Demystifying Water Pump Terminology

Buying a water pump can be downright confusing. Instead of simply buying by engine size or flow rate, there are several factors to consider, including pressure, head and water type. What do all these terms mean, and what do you need to look for to get the right pump for your needs?

What is Head, and How Does it Affect Performance?

Head is the pump’s maximum pumping height. Static head is the theoretical maximum height a pump can move water. Dynamic head takes friction into account, compensating for losses from hoses, fittings, strainers and other parts connected to the pump. Dynamic head figures that are quoted by manufacturers are based on hoses and other parts included with that model. If you add accessories or use different hoses, it will affect performance.

Head can be split into suction head, the height between the body of water being drained and pump, and discharge head, the height difference between the pump and the end of the discharge hose. If you drop a hose in the water, it fills up to the body of water’s surface level. That means suction head is measured from the water surface to the pump, since that’s where it has to start pumping. The discharge head is the height difference between the pump and the height of the discharge hose.

Pump pressure is measured in pounds per square inch (PSI). You can calculate pressure by multiplying the total head in feet by 0.433. If you have a total head of 10 feet, the pump is generating 4.333 PSI.

You may be surprised to see that most pumps have a maximum total head of 26 feet. That’s because centrifugal pumps depend on atmospheric pressure to help pull water through the pump. Since air is less dense at higher altitudes, there’s less atmospheric pressure. On average, the pump’s maximum head decreases by two feet for every 1,000 foot increase in elevation. Positive displacement pumps use a sealed chamber with a piston to move water. These aren’t affected by atmospheric pressure, but they’re also less efficient.

What’s the Difference Between Standard, Self-Priming and Trash Pumps?

A standard pump is only built to move water. Water must be added to the volute case before starting, or it won’t be able to draw water through the hose.

A self-priming pump isn’t just water tight, it’s also air tight. This lets it pump air through the hoses until water reaches the volute case.

A trash pump has a heavy-duty pump seal and extra space between the impeller and volute case. This lets rocks and other debris pass through without damaging the pump.

Cavitation and Water Hammering

Pressure increases suddenly as water moves between the suction and discharge sides of the pump’s volute case. This is balanced out by using a large intake and matching hose. However, if the water flow is out of balance, it can cause cavitation. This creates vacuum bubbles that exert massive amounts of force on the impeller, splitting it apart. Cavitation is usually caused by using hoses that are too small.

If the discharge hose is blocked, water flow stops, increasing pressure through the hose up to the impeller. The resulting pressure wave is called “water hammer.” This wave can damage the volute case and seals.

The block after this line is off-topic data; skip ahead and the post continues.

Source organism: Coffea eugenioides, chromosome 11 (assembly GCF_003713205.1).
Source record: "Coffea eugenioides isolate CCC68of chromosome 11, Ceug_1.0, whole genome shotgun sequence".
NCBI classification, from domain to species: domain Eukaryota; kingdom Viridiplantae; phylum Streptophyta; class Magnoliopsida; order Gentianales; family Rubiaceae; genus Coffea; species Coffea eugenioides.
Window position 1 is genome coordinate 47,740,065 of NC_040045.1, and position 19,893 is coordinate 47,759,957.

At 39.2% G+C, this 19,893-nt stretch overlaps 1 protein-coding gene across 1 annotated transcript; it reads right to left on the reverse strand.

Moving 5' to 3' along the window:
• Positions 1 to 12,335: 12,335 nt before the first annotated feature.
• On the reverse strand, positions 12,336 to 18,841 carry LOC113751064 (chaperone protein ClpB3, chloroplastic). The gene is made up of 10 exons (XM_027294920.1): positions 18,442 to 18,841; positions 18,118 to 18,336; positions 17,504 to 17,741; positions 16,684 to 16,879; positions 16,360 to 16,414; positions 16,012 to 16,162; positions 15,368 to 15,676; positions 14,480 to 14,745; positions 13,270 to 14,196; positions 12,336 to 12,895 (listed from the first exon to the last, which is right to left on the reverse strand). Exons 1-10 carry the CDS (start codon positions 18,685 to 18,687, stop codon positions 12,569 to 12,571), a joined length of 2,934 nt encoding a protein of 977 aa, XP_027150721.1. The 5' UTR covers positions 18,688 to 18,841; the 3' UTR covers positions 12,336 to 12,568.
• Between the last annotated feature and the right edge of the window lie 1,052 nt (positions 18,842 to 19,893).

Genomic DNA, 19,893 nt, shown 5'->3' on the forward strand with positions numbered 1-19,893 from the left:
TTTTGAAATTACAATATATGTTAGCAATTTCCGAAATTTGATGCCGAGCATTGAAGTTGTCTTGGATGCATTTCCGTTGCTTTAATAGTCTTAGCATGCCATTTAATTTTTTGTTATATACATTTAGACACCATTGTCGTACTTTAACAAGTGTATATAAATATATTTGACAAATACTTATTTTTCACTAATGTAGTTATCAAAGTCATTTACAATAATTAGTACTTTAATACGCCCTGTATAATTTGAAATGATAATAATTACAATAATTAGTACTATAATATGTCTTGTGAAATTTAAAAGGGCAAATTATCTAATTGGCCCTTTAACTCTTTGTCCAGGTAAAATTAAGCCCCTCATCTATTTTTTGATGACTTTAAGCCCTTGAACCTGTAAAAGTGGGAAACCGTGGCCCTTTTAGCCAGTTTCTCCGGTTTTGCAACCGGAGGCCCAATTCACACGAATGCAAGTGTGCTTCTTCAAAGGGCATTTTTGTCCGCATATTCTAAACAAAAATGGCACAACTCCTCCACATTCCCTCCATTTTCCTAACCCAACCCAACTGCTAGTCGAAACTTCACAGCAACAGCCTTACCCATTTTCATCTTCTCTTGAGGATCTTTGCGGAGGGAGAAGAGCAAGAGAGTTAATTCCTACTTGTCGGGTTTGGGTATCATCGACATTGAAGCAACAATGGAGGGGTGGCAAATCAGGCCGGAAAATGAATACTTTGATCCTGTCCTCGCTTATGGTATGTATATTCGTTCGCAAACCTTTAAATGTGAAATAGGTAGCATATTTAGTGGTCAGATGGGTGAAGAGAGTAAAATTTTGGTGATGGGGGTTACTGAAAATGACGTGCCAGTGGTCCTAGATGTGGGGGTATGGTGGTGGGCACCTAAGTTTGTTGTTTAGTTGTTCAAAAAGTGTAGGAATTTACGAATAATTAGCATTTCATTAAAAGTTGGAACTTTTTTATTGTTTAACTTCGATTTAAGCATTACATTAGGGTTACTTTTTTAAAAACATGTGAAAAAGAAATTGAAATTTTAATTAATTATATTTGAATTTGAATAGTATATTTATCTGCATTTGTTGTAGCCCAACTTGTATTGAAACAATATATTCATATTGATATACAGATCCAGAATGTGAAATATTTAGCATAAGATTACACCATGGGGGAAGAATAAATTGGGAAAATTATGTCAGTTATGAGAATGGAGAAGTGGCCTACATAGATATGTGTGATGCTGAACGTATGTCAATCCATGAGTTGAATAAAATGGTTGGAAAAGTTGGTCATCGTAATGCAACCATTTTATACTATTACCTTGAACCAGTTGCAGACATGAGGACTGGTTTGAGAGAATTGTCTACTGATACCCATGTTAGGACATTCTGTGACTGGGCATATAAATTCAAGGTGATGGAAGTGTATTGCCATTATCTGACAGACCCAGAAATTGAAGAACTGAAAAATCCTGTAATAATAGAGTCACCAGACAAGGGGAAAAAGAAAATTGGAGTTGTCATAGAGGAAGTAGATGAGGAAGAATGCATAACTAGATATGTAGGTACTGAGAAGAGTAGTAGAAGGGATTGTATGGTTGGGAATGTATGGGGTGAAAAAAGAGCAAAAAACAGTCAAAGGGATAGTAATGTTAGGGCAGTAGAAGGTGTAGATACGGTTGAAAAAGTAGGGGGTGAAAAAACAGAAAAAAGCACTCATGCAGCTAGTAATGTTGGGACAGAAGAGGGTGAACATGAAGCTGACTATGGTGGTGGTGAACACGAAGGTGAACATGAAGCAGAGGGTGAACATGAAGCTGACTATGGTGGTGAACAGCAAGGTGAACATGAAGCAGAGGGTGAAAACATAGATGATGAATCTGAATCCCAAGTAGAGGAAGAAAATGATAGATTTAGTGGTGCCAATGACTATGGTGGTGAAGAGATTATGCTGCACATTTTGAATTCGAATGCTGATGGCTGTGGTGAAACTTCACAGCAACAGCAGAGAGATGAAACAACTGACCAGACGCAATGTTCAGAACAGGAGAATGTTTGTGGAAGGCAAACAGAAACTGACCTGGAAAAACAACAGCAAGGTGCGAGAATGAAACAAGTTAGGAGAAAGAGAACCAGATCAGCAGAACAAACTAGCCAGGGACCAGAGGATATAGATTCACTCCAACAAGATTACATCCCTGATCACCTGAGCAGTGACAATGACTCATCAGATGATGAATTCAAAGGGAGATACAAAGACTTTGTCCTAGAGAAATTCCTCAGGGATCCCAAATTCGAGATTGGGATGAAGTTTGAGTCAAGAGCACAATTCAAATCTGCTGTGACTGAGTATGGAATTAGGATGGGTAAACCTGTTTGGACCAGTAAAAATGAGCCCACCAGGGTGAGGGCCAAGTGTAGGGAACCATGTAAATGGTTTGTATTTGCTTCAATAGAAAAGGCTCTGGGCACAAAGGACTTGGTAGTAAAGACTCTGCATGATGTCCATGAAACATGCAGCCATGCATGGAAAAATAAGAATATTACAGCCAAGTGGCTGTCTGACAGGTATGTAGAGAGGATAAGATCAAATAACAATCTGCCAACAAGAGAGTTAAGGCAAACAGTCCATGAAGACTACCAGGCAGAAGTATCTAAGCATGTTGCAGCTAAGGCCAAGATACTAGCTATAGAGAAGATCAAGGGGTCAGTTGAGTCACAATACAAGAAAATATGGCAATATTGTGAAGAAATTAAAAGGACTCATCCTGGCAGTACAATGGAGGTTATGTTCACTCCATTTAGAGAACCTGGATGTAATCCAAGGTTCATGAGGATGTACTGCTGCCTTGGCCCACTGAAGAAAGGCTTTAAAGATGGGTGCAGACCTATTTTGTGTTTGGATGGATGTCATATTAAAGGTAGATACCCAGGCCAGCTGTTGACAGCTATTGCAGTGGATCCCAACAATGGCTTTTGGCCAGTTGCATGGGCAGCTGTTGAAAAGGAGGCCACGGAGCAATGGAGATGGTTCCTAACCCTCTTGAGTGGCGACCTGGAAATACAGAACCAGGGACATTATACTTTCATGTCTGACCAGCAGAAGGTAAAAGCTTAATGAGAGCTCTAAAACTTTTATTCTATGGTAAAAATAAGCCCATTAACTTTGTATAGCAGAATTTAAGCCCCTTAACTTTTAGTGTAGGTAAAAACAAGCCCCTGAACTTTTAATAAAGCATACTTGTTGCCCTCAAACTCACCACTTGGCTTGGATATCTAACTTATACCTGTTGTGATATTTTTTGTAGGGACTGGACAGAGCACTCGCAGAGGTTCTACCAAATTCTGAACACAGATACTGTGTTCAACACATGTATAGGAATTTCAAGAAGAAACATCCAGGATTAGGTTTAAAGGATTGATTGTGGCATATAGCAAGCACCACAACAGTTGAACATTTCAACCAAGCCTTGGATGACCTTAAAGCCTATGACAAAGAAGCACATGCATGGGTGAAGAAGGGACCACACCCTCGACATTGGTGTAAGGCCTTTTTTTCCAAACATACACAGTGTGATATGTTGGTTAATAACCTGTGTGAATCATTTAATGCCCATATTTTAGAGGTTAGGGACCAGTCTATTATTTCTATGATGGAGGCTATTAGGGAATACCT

Where Can I Get a Quality Water Pump?

Shank’s Lawn Equipment carries the full line of Honda Power Equipment pumps, including everything from 50cc watering pumps to large industrial trash pumps. We service everything we sell, and we carry all the OEM parts and accessories you need for your equipment. Visit us at 4900 Molly Pitcher Highway in Chambersburg, PA. You can also order parts and accessories for your pump by visiting our website, We ship across the United States and Canada.

Billy Goat’s New Vanguard Single Cylinder Powered Equipment
Honda’s GX Series dominates the commercial market, especially now that Subaru has shut down their small engine division. However, Vanguard is aiming to change that with their new line of single cylinder engines. They bring the improvements that have made their V-Twins the leading choice for large commercial mowers and tractors. This new engine is being added to several Billy Goat models, including the AE402V, PL1802V and PL2501SPV aerators as well as F1402V and F1402SPV blowers.

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Outfitting Your Snowdog Power Sled

Snowmobiles are great for winter fun, but they’re big, heavy, thirsty and expensive. If you’re looking for something more affordable and manageable, a Snowdog is a great alternative. Modeled after dog sleds, these machines can be used on their own, or in combination with trailers and other accessories. This makes it easy to transport cargo and people, and they can even be used to maintain snow trails. Here are some of the ways you can outfit your motorized sled.

Cargo and Passenger Accessories

Sled: While the sled may look like a simple composite bucket, it has rails built into the bottom to glide over snow and ice. This keeps the center of gravity low for stability. A damper device built into the hitch keeps the sled from jiggling around when accelerating and braking. You can outfit the sled with narrower steel skates for better performance on ice.

Standard chair: This heavy-duty chair has a built-in hand rail. One passenger can sit in the chair, while a second passenger can stand behind them.

Rotating chair: If you prefer comfort over capacity, Snowdog makes a rotating seat without the hand rail. This rotating chair has built-in storage for drinks and small items.

Cargo semi-trailer: This trailer comes with the standard chair from the factory. It rides on low pressure tires, allowing it to be used year-round to carry people and cargo. The back of the trailer folds down, so it can be used to carry boards, skis and other long items.

Sport semi-trailer: This is a stand-on trailer that functions like a sulky on a commercial walk-behind mower. It gives you a more comfortable platform to stand on, providing a clear view of the surrounding area while operating your vehicle. This chariot uses the same low pressure tires as the cargo semi-trailer. It has a hitch on the back to connect additional cargo or passenger trailers.